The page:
Jeb Bush, former Republican governor of Florida, has a strong conservative record, but is weak on key issues. More importantly, however, his last name makes him not just a weak general election candidate, but would make his election as the American president a threat to worldwide democracy.
Mr. Bush consistently advocates for the free market and against cronyism, but he supported the 2008-9 bank bailouts. While during his time as Governor the Florida economy appeared strong, it was helped by the sub-prime housing bubble.
Though he advocates school choice, Bush is perhaps the most prominent supporter of the Common Core standards. It’s difficult to pretend that having federal school standards promotes diversity in education, but that’s what Bush has to do to square his support for both.
Jeb Bush is also known as a dove on immigration. He’s trying to sell it now as being tough, but the reality will be quite different than he projects. His amnesty will come, and all the enforcement provisions he promises will not.
The Bush family is known for campaigning as conservatives but governing as liberals. George H. W. Bush famously campaigned on a “No New Taxes” pledge, breaking it to pursue a “grand bargain” with Democrats. The tax increase happened, but the spending cuts, as anyone could predict, did not. As Michael Tanner wrote in National Review, conservatives are like Charlie Brown to the Democrats’ Lucy:
In 1990, President George H. W. Bush approached the football, famously breaking his “read my lips, no new taxes” pledge, and agreed to a deal that promised $2 in spending cuts for every $1 in taxes. As with Reagan, the tax hikes proved all too real, an almost $60 billion increase by 1992. But once again, not only did the spending cuts fail to materialize, spending actually increased by $128 billion, a $2.10 increase for every $1 in tax hikes. The deficit, of course, increased as well.
George W. Bush campaigned in 2000 as a “compassionate conservative,” but what conservatives didn’t realize was that his compassion was going to include expanding the entitlement state with Medicare Part D and the federal education hegemony with No Child Left Behind.
Fool me once, shame on me. Fool me twice, shame on you.
Like it or not, Democrats and their media arm were successful in turning the war in Iraq into another Vietnam. Even as American troops fought and died to allow Iraqis their chance to be free from religious despotism, the steady drumbeat of bad news created a memory that will not be quickly erased. Even once the victory there was secured and control was being handed over to a functioning Iraqi government, President Obama arranged not to leave behind a force capable of securing the peace until Iraq could stand against its much more powerful neighbors — and those pesky JV teams.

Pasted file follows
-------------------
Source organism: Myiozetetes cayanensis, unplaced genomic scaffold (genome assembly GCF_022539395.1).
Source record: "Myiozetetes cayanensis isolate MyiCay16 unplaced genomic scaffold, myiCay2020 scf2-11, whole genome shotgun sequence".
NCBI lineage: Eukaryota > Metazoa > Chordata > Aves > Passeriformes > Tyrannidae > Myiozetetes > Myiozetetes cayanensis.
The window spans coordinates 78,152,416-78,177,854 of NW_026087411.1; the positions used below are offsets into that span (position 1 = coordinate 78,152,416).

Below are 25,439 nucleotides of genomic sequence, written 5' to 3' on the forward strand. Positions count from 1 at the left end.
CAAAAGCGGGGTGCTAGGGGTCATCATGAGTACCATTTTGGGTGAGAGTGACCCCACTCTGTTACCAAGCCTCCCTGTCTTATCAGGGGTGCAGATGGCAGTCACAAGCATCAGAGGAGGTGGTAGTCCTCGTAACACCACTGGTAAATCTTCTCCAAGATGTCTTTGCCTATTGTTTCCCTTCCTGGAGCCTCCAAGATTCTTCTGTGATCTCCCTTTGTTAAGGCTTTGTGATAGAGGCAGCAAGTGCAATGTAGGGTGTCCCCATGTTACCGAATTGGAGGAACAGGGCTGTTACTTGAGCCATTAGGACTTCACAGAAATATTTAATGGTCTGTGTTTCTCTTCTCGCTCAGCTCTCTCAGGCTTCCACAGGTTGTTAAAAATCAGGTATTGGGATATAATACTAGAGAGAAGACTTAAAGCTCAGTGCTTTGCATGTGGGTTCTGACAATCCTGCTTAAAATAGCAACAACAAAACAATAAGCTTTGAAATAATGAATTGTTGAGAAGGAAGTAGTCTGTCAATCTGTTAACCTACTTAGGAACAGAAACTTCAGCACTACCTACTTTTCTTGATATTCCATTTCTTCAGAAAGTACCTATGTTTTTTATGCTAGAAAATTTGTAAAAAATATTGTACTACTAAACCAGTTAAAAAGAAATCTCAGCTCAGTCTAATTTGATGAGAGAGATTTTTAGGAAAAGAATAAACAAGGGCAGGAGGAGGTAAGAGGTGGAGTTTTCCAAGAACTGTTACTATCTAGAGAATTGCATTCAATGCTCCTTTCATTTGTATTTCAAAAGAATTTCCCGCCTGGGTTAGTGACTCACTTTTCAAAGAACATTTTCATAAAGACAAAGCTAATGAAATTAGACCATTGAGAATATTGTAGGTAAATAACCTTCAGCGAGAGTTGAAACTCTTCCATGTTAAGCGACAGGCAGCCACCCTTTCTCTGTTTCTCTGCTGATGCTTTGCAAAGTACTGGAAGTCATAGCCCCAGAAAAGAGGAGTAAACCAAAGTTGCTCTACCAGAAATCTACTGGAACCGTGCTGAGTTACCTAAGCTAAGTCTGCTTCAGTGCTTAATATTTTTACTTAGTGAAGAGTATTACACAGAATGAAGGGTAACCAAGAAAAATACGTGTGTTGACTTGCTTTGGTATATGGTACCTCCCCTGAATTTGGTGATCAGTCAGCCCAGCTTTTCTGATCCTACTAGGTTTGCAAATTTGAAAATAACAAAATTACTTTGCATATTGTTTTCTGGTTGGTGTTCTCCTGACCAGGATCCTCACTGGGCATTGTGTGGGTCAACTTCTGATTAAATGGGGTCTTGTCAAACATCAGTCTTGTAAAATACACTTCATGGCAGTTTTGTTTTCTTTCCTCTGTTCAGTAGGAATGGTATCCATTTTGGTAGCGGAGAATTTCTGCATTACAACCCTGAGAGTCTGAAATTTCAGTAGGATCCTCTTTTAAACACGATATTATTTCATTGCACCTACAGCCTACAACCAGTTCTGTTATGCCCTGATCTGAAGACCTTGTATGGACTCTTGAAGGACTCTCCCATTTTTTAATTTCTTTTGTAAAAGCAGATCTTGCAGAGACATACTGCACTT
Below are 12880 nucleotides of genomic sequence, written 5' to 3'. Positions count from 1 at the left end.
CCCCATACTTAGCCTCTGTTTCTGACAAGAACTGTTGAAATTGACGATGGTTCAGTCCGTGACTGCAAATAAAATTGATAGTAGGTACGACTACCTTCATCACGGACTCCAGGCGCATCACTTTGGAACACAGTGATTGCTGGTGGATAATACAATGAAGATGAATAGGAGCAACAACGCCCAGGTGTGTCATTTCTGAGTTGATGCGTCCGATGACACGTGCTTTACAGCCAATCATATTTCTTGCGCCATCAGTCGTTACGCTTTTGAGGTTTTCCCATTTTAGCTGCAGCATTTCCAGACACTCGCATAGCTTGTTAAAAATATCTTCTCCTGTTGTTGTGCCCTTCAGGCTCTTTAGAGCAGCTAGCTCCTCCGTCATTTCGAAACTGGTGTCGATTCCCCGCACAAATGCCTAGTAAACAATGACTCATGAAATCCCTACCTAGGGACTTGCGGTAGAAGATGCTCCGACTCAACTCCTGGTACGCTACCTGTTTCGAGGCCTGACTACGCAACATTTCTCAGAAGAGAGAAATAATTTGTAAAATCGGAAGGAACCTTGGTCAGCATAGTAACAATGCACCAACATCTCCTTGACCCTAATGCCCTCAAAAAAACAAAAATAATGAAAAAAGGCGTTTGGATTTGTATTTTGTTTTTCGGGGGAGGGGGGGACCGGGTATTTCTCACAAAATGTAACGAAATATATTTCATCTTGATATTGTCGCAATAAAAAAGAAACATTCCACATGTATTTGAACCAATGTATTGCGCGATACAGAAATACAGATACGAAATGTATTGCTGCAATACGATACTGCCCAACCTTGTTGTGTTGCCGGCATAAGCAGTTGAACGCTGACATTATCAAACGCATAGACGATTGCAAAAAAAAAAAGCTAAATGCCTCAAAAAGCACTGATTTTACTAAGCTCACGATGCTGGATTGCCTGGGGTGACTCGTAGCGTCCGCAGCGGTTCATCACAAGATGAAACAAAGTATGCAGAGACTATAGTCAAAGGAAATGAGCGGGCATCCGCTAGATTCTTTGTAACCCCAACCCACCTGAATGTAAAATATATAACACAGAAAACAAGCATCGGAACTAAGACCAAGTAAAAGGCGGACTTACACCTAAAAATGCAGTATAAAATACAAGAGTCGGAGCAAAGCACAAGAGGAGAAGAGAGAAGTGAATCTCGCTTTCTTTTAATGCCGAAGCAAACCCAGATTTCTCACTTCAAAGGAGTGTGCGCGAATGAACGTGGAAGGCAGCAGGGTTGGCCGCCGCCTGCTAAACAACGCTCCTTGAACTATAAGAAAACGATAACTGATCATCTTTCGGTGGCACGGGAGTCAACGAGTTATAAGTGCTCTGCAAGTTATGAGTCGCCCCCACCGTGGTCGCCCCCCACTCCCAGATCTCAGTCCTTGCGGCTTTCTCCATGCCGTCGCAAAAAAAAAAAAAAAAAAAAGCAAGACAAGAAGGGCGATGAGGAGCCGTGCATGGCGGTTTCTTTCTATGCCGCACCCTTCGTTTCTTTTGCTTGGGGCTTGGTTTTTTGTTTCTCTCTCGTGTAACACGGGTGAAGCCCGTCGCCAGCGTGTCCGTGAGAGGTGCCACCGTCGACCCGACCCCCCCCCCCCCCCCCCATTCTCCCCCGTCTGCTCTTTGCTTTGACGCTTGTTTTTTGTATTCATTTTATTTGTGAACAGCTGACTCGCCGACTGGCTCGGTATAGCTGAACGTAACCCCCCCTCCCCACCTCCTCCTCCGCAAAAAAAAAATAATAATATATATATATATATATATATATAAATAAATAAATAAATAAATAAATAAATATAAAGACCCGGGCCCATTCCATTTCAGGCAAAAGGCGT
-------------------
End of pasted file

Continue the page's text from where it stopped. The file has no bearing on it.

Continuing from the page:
Jeb Bush carries the burden of defending the war in Iraq, allowing his prospective general election opponent to dwell on something other than the dismal condition into which Barack Obama has fundamentally transformed the country since the end of the war.
But none of that even matters. If Jeb Bush were flawlessly in sync with the conservative base of the Republican Party; if he had a popular plan to eliminate the national debt while privatizing or moving Social Security, Medicaid, Obamacare, and Medicare to the states; if he had designs on eliminating several federal departments while strengthening our national defense for half the cost; he would still not be the right choice.
That is because if the people of foreign nations were to hear that once again, America is run by a Bush (or a Clinton, for that matter), they would rightly assume that our nation is ruled by an oligarchy. Vladimir Putin would not even have to say it. The Islamists could sneer in their Friday prayer and suicide bomb planning sessions that America is corrupt. The socialists in their dorm rooms could bob their heads in unison to say, “Look, in America anyone can rise to power, as long as he is named Bush or Clinton.”
The Bush family champions the spread of democracy in the world. It’s a noble cause, even if at times the world doesn’t seem to share it. Ironically, having another Bush in the White House would make that cause harder for America to champion.
The United States is supposed to be a shining city on a hill, a beacon streaming the light of freedom into a dark world full of tyrants. Electing another Bush — or a Clinton — would allow that light to be scoffed at, ridiculed, and ultimately ignored.
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